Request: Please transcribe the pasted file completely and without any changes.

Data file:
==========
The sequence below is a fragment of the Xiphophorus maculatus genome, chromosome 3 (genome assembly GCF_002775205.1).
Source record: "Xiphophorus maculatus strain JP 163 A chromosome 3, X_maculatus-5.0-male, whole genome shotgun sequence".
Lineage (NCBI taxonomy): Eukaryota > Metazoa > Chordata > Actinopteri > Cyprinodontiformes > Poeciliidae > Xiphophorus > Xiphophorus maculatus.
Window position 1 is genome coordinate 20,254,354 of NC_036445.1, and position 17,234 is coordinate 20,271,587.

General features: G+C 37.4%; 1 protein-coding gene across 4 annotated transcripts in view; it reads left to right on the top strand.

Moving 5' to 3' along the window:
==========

The sequence below is a fragment of the Xiphophorus maculatus genome, chromosome 3 (genome assembly GCF_002775205.1).
Source record: "Xiphophorus maculatus strain JP 163 A chromosome 3, X_maculatus-5.0-male, whole genome shotgun sequence".
Lineage (NCBI taxonomy): Eukaryota > Metazoa > Chordata > Actinopteri > Cyprinodontiformes > Poeciliidae > Xiphophorus > Xiphophorus maculatus.
Window position 1 is genome coordinate 20,254,354 of NC_036445.1, and position 17,234 is coordinate 20,271,587.

General features: G+C 37.4%; 1 protein-coding gene across 4 annotated transcripts in view; it reads left to right on the top strand.

Moving 5' to 3' along the window: